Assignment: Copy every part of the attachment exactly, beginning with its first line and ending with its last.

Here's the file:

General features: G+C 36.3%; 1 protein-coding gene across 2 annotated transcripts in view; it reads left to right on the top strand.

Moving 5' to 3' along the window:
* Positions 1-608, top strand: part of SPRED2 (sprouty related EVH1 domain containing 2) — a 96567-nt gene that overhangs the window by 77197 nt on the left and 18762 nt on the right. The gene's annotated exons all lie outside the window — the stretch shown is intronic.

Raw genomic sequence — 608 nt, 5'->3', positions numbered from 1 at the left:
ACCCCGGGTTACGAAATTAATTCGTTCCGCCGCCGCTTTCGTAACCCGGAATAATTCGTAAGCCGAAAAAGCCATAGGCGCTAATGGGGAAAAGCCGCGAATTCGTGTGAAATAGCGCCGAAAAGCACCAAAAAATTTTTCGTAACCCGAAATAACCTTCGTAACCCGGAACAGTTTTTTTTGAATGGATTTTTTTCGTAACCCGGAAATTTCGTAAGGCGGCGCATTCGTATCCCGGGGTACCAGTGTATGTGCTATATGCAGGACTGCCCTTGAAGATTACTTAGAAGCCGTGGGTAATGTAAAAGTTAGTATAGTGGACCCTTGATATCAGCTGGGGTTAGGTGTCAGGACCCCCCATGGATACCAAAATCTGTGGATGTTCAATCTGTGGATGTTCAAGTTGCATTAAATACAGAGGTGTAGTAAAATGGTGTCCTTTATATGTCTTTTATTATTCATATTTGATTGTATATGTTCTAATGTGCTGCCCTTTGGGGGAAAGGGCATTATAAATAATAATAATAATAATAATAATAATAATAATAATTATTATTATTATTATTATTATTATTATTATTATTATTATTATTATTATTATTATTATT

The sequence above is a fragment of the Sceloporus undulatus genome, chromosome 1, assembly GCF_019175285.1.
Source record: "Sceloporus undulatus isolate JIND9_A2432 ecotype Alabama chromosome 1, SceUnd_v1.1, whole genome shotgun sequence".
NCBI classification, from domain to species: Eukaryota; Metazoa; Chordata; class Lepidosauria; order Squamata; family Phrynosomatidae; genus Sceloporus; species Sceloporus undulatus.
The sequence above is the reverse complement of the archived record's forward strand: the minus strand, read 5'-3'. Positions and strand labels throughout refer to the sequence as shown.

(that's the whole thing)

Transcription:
General features: G+C 36.3%; 1 protein-coding gene across 2 annotated transcripts in view; it reads left to right on the top strand.

Moving 5' to 3' along the window:
* Positions 1-608, top strand: part of SPRED2 (sprouty related EVH1 domain containing 2) — a 96567-nt gene that overhangs the window by 77197 nt on the left and 18762 nt on the right. The gene's annotated exons all lie outside the window — the stretch shown is intronic.

Raw genomic sequence — 608 nt, 5'->3', positions numbered from 1 at the left:
ACCCCGGGTTACGAAATTAATTCGTTCCGCCGCCGCTTTCGTAACCCGGAATAATTCGTAAGCCGAAAAAGCCATAGGCGCTAATGGGGAAAAGCCGCGAATTCGTGTGAAATAGCGCCGAAAAGCACCAAAAAATTTTTCGTAACCCGAAATAACCTTCGTAACCCGGAACAGTTTTTTTTGAATGGATTTTTTTCGTAACCCGGAAATTTCGTAAGGCGGCGCATTCGTATCCCGGGGTACCAGTGTATGTGCTATATGCAGGACTGCCCTTGAAGATTACTTAGAAGCCGTGGGTAATGTAAAAGTTAGTATAGTGGACCCTTGATATCAGCTGGGGTTAGGTGTCAGGACCCCCCATGGATACCAAAATCTGTGGATGTTCAATCTGTGGATGTTCAAGTTGCATTAAATACAGAGGTGTAGTAAAATGGTGTCCTTTATATGTCTTTTATTATTCATATTTGATTGTATATGTTCTAATGTGCTGCCCTTTGGGGGAAAGGGCATTATAAATAATAATAATAATAATAATAATAATAATAATAATTATTATTATTATTATTATTATTATTATTATTATTATTATTATTATTATTATTATTATT

The sequence above is a fragment of the Sceloporus undulatus genome, chromosome 1, assembly GCF_019175285.1.
Source record: "Sceloporus undulatus isolate JIND9_A2432 ecotype Alabama chromosome 1, SceUnd_v1.1, whole genome shotgun sequence".
NCBI classification, from domain to species: Eukaryota; Metazoa; Chordata; class Lepidosauria; order Squamata; family Phrynosomatidae; genus Sceloporus; species Sceloporus undulatus.
The sequence above is the reverse complement of the archived record's forward strand: the minus strand, read 5'-3'. Positions and strand labels throughout refer to the sequence as shown.